Baptism/Naming: My Theology - Joy Powell - 6 Jan 02greenspun.com : LUSENET : Experience into Words : One Thread
We humans find ourselves in community from the moment we enter this world. One might say we are part of community while in our mothers womb. At birth and for many years to follow we are at our most vunerable, our survival is dependent on others. The taking over of the birthing process by the medical profession while necessary has cut us off in some ways from the realization of the vunerability and utter dependance of new humans. The medical staff in hospitals has replaced the community atmosphere in which people were born in the past so we are almost unaware of our need for each other outside the hospital environment.
Picture for a monent a child's first moments not yet seperated from its mother but in the world of bright lights, people and things: he finds herself/himself to be out of the comfort of the darkness of the womb and in the world of brightness and blinding light.
If all things are right in the world, the child's first encounter of the world of community is the mother and father ably assisted by another community interconnected with them, the hospital staff. If this new family are fortunate they will almost immediately want to share their joy at the miracle of life with extended community of grandparents relatives and friends. The naming of their child becomes a normal part of the conversations almost the first thing people ask is the question What will you call him/her?
What then are we doing when we name a child? Well I believe we are participating in God's creation of this new being. We are continuing a process already begun by God in the bringing to birth of a new being. Those who name the child are usually the parents and godparents who take responsibility for the continuing nurturing and development of this child until he or she can fend for themself. When we bring a child for baptism then we are inviting a community to witness and share in the development of this child. The waters of baptism are symbolic of life-giving waters -- remember the nurturing of the waters of the mothers womb have sustained this being for nine months.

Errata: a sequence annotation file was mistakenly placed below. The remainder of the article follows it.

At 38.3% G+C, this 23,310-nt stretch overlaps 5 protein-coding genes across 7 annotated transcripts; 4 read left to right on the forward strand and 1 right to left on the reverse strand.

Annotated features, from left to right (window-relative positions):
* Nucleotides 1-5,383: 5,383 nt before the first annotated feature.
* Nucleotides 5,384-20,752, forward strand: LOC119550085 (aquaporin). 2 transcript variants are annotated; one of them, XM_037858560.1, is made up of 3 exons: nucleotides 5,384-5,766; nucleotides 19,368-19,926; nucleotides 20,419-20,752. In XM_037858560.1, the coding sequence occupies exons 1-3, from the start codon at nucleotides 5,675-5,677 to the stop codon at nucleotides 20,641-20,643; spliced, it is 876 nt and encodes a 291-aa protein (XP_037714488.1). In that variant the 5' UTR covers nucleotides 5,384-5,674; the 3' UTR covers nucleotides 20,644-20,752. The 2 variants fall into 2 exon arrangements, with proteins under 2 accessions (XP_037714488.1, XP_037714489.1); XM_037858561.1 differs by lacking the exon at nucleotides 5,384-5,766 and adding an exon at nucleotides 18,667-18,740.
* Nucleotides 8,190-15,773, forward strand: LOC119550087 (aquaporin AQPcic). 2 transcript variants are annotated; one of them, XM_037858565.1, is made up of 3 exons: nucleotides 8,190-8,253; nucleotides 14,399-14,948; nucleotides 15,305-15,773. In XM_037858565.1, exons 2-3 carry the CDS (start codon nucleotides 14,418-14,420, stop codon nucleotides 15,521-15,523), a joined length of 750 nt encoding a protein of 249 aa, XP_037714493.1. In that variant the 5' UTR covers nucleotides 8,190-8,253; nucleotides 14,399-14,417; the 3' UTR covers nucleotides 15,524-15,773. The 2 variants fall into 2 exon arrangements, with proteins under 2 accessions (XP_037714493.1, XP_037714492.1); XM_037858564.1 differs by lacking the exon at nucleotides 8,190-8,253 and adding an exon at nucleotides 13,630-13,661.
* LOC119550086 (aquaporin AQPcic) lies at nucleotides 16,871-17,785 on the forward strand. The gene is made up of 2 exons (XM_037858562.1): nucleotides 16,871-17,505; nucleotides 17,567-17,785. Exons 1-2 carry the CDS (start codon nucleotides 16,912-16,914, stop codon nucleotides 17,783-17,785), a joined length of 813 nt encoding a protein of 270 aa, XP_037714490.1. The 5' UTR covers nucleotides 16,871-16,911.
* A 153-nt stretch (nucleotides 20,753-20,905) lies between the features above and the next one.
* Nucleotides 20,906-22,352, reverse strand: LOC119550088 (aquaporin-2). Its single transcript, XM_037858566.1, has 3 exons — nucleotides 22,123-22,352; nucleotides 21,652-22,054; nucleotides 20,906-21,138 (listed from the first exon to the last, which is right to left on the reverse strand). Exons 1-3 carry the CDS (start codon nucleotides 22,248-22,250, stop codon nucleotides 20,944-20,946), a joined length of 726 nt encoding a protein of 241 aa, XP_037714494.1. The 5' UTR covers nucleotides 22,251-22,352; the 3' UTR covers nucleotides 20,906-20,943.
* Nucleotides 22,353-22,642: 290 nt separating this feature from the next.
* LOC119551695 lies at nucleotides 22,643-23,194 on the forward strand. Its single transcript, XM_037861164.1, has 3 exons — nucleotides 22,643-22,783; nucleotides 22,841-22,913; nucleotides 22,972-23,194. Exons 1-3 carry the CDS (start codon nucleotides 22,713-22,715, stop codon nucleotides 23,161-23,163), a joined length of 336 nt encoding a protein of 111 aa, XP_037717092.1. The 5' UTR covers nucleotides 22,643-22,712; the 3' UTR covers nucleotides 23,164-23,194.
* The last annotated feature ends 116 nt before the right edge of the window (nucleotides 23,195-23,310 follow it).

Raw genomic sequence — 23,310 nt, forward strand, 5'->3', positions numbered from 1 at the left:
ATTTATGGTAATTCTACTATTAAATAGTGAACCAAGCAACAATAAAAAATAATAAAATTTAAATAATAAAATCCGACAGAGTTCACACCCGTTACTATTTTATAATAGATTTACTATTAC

We are all aware of the saying 'No man is an island'. We cannot live our lives in isolation, so we tend to join communities which share our value system . We hope that, while guiding this child through the minefield of life, he or she will grow with values that have become timeless: justice, peace, love, charity, kindness. Life is not just about self-sufficiency but rather about a self that is sufficiently connected to other people who are also suffient selves. These values offer a child a Way to follow in a world where she/he will have to make decisions someday. The Way can be difficult and challenging, values are needed if we are to remain sane. When confusion strikes it is to the old established values that we have learned in family and community to which we return.
-- Anonymous, January 06, 2002